Reforms and Accelerating Growth are the Key to Political Power in India

The Indian general elections – the “world’s largest exercise in democracy” – will take place a little less than a year from today with an electorate larger than that of all 34 OECD countries combined electing their parliamentary representatives. In the previous 2014 election, the BJP's coalition, led by Prime Minister Narendra Modi, secured a large parliamentary majority on the back of significant voter disillusionment with the previous Congress-led coalition government which was plagued by several high-profile corruption scandals, which resulted in a sharp slowdown in both reforms and growth. Against this backdrop, voters backed Mr. Modi’s promises of reform and his track record of delivering rapid growth in his home state. Mr. Modi’s government inherited an economy which had slowed to c.6% and was out of favour with international investors and leveraged his party’s parliamentary strength to implement a series of reforms which helped revive growth to c.8%. However, two major back-to-back reforms – demonetisation and the implementation of a national goods and services tax – adversely impacted growth from late-2016 until mid-2017 and have contributed to anti-incumbency against the BJP which has suffered setbacks in some recent regional elections, in spite of growth recovering back to 7-8% levels over the last year. A previously fractured opposition of a weakened Congress and several regional parties has united (at least temporarily) to take on the BJP and appears to be gaining in recent opinion polls for upcoming state elections and hoping to post a credible challenge to the BJP’s majority in the general election next year. Economic growth and reforms again promise to be the key issues of the upcoming election, and the assessment of Mr. Modi’s economic performance is at the epi-centre of the narrative for both the BJP and the opposition. This month’s Sign analyses the current government’s economic performance relative to its predecessors to better understand what drives electoral success in India, seeing not only an obvious improvement vs. the last government but also the potential for a structural step-up in the country’s future growth, a conclusion, perhaps, currently being largely overlooked by India’s electorate.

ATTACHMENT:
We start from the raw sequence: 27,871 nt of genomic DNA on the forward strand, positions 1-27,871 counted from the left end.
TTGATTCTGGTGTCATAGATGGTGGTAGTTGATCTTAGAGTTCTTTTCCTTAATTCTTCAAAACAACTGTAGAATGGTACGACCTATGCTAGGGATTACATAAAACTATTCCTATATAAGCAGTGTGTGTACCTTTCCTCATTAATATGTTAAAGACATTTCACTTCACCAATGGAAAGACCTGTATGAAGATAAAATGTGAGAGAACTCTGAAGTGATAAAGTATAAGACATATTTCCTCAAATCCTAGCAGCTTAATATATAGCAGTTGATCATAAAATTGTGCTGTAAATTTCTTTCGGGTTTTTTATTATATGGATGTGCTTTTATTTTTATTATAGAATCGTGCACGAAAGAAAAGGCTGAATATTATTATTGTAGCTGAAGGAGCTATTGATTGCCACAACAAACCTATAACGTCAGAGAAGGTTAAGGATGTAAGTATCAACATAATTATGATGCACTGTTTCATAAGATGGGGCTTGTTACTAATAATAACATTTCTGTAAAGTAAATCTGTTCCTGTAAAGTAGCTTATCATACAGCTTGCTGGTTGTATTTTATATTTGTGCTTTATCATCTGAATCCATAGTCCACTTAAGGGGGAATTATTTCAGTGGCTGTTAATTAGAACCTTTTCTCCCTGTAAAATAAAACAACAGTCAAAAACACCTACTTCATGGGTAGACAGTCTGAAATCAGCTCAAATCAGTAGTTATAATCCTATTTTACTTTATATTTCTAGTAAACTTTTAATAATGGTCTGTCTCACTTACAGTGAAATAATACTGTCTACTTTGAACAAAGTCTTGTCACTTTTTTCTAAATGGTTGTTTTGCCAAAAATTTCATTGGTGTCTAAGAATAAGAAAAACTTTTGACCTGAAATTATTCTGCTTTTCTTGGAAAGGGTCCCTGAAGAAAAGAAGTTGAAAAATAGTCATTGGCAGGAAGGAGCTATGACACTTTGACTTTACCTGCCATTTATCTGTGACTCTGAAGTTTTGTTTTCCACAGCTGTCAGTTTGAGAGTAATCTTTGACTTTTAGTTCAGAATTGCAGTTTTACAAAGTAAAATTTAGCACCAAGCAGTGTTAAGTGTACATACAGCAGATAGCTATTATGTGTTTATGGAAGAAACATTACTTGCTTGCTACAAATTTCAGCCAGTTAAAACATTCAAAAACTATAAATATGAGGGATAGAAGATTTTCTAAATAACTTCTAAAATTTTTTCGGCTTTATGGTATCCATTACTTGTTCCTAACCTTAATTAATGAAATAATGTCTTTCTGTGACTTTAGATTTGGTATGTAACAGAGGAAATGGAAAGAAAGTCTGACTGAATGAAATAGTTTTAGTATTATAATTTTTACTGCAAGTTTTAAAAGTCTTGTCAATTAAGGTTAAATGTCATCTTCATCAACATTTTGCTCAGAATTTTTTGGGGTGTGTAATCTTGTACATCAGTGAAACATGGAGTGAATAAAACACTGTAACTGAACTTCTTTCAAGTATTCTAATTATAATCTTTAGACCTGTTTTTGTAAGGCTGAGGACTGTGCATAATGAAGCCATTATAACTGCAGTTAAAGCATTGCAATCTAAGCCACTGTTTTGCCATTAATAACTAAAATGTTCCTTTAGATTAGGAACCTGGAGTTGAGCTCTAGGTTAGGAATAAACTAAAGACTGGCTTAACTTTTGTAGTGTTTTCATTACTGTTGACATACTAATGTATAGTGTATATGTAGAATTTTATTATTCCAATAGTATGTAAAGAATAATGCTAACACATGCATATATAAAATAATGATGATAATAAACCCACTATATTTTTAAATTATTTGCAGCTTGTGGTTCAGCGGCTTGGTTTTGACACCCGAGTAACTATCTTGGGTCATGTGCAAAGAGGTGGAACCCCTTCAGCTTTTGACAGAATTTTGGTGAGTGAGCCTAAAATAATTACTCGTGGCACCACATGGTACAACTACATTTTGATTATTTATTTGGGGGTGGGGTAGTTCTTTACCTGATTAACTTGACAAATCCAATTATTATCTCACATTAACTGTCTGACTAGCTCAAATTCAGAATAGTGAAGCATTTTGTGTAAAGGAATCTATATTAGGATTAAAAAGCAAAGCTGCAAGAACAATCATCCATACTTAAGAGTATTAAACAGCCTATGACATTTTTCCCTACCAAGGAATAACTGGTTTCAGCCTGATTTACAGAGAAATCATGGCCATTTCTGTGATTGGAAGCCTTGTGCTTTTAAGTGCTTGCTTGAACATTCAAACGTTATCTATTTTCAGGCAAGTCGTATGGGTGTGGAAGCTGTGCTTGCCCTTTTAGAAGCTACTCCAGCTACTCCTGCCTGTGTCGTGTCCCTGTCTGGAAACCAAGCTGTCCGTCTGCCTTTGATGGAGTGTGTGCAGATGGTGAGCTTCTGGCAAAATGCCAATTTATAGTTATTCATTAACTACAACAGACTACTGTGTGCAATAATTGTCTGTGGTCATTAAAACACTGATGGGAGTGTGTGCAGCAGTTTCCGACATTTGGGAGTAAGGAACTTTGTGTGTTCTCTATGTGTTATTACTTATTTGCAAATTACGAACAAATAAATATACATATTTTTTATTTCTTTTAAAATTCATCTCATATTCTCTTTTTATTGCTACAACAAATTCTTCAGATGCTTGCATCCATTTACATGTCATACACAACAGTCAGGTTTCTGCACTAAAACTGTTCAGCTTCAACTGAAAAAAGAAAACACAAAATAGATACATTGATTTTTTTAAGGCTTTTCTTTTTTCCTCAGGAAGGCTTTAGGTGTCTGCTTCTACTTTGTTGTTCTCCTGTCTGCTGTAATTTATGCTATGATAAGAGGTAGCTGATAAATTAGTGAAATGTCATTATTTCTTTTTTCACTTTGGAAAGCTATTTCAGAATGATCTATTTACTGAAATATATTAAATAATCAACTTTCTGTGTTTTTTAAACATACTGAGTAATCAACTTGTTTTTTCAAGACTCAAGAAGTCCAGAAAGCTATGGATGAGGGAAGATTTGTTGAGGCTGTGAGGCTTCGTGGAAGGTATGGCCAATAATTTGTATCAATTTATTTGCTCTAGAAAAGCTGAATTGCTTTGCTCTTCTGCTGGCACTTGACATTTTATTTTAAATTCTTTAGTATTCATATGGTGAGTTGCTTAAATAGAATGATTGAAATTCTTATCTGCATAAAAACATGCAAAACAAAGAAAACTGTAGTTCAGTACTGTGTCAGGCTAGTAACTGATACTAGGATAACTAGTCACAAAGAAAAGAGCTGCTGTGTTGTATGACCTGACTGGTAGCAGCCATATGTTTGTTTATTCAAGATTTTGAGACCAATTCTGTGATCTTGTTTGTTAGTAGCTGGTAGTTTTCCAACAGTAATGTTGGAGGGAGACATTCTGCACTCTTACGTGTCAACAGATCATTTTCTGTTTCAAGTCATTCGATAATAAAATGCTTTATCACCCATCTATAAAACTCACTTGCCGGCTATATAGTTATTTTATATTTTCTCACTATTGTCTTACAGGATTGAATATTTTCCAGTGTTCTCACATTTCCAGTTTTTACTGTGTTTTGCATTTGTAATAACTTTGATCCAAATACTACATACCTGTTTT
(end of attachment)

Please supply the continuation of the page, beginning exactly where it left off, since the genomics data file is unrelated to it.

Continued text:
Economic Performance – Who has Delivered?

As India’s Prime Minister, Mr. Modi has overseen a turnaround in economic growth from c.5-6% to c.8% and scored substantial reform victories, seeing his party rapidly expand its national footprint and win multiple state legislatures as a result. More recently, however, the economic shocks from the implementation of two key policy reforms – demonetisation and the Goods and Services Tax (GST) – widely, particularly internationally, perceived to be bellwether reforms evidencing that the Modi government was serious about change – resulted in almost six quarters of decelerating growth and opened up a front for the opposition parties to challenge the NDA’s political capital, and enabled them to collectively defeat the BJP in some regional elections. More worryingly for Mr. Modi, while his personal popularity remains high, opinion polls for upcoming state assembly elections and the general election have been showing an erosion in support for BJP-led NDA alliance, whose parliamentary majority of 62% secured in the 2014 general election has eroded to 58% currently (due to interim regional and ‘bypoll’ elections), and according to recent opinion polls, the upcoming general election could see that fall further to 52%. To put that into context, this would see the Congress-led UPA double its strength from 11% of parliament currently to 22% . If the trendlines continue in this direction with any further erosion in the NDA’s vote share, the UPA could potentially form alliances with other regional parties and challenge the NDA’s ability to form the type of government it wishes, at the least.